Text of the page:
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Which introductory texts on phonology contain a clear account of juncture?

I have heard that juncture is a set of suprasegmental phenomenon that conveys the boundaries between words, phrases, clauses and sentences. For example, "a name" and "an aim" are distinguished from one another by distinct junctures. I have heard that the realization of juncture varies from language to language.

But I'd like more information.

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  • To answer your question, a user would have to have read all available introductory texts on phonology (possibly limiting himself to English ones), which makes this question hard to answer, so I suggest to edit it in a way that makes an answer more feasible. If you do so, the plural of phenomenon is phenomena. Also I'm not sure there is any phonological difference between "a name" and "an aim", they sound identical to me (not a native though.)
    – user9315
    Mar 9, 2015 at 22:03

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You would need to explain what you mean by "juncture", since it doesn't refer to an objective observable (it's sometimes used as a term covering a method of describing various facts). As far as I know, no introductory phonology text discusses "juncture", though there might be some general introduction from the 50's that discusses it. The concept has mostly disappeared from linguistics. Given the example that you mention, which matches the structuralist examples of "juncture", a "juncture" is an abstract symbol such as "+", "=", "#" which rules of allophony could refer to, to get the hard-to-describe difference between "Nye-trait" and "night-rate". In contemporary theories, "juncture" has been replaced primarily with notions of syllabification, and to a lesser extent "prosodic phrasing" especially for intonation.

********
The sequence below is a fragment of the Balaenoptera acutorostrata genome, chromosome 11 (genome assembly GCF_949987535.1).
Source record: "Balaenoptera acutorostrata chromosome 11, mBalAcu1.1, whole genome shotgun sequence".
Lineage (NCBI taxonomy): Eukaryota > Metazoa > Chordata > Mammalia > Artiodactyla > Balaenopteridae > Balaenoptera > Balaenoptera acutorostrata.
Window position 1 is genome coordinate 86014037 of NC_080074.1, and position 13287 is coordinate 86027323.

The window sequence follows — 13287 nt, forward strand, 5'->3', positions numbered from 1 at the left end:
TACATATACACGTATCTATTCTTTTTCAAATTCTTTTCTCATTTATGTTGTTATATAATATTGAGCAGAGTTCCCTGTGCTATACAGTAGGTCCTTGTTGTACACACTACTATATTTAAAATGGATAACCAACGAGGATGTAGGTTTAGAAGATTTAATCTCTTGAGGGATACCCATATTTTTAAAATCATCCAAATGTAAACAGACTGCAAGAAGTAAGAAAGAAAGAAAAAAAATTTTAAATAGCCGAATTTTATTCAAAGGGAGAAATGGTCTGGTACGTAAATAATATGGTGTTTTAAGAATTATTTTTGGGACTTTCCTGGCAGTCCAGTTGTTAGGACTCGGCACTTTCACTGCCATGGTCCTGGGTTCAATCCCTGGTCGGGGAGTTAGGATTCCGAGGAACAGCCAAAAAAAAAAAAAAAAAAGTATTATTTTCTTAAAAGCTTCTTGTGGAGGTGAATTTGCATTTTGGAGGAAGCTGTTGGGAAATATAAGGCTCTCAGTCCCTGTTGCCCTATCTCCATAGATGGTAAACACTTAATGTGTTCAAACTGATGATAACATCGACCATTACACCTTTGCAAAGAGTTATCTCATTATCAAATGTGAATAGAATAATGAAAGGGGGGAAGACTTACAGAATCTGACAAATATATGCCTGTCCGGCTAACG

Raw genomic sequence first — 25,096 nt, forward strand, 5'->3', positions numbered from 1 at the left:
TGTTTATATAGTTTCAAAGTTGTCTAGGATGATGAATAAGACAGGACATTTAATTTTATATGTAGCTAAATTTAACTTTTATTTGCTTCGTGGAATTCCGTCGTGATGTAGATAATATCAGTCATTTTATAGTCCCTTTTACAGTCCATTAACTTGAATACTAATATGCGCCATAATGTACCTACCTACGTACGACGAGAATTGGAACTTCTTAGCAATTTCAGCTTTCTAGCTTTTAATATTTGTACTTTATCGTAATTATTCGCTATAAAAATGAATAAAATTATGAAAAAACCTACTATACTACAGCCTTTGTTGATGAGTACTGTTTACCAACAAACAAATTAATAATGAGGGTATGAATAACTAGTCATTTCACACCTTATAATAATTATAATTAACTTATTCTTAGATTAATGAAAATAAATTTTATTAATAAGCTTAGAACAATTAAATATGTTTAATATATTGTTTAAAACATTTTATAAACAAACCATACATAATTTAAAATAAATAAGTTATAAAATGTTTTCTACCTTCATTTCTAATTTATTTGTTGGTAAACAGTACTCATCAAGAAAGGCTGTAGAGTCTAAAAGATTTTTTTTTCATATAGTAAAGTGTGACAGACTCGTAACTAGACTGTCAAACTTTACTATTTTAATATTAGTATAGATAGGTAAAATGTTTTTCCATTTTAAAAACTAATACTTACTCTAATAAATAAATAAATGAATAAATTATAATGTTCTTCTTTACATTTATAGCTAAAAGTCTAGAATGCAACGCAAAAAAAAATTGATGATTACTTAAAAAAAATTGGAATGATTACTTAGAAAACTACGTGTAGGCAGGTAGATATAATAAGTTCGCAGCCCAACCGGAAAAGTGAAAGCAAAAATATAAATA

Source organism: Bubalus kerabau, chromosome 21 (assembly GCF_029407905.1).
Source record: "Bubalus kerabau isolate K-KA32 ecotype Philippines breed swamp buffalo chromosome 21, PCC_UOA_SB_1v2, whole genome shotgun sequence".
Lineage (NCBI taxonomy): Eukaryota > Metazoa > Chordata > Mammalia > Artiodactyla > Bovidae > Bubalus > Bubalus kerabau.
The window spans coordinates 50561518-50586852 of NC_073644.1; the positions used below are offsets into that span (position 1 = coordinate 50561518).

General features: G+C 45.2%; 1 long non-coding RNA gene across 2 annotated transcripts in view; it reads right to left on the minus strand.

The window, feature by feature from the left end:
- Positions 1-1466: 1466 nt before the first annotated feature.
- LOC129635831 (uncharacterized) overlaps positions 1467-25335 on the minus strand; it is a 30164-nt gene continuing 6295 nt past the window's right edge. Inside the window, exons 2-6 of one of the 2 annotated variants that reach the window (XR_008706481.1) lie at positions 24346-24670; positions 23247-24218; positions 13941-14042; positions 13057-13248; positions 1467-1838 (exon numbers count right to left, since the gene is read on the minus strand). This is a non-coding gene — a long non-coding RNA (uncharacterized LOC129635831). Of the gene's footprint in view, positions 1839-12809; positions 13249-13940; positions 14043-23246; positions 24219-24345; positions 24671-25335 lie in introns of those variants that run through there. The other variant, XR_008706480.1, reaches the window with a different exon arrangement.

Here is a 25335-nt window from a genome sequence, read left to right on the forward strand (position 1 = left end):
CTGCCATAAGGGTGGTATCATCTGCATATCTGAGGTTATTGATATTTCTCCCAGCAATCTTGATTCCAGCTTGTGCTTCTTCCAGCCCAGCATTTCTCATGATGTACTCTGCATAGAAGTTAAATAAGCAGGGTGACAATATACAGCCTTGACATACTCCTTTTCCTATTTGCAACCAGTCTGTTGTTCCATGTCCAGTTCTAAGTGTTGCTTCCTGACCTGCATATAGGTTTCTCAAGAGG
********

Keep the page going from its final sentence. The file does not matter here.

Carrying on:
Prosodic phrasing is a fairly advanced topic which isn't usually covered in introductory phonology textbooks, but syllabification could be. IMO the best coverage of those syllabification phenomena covered by "juncture" is in Daniel Kahn's dissertation; but it is difficult to follow. In other words, there isn't an ideal reading, but there might be an okay one, depending on whether you're interested in theories of how syllables are constructed, or in what positing syllables can do for you in describing certain phonological and phonetic variations.


For the utility of the syllable, Hayes Introductory phonology and Odden Introducing phonology both have chapters / chapter-sections on the syllable with some interest in utility. I also recommend Selkirk's 1982 paper "The syllable" (van der Hulst & Smith eds.), The Syllable: Views and Facts ed. by van der Hulst & Ritter (1999) for multiple case studies, and Hermans 1985 "The relationship between aspiration and preaspiration in Icelandic" (van der Hulst & Smith eds., different volume) for a Kahn-like "here's what you can do with it" analysis. Also Clements & Keyser CV phonology, though it's about C's and V's as much as about the syllable, but still it does provide empirical motivation for the syllable.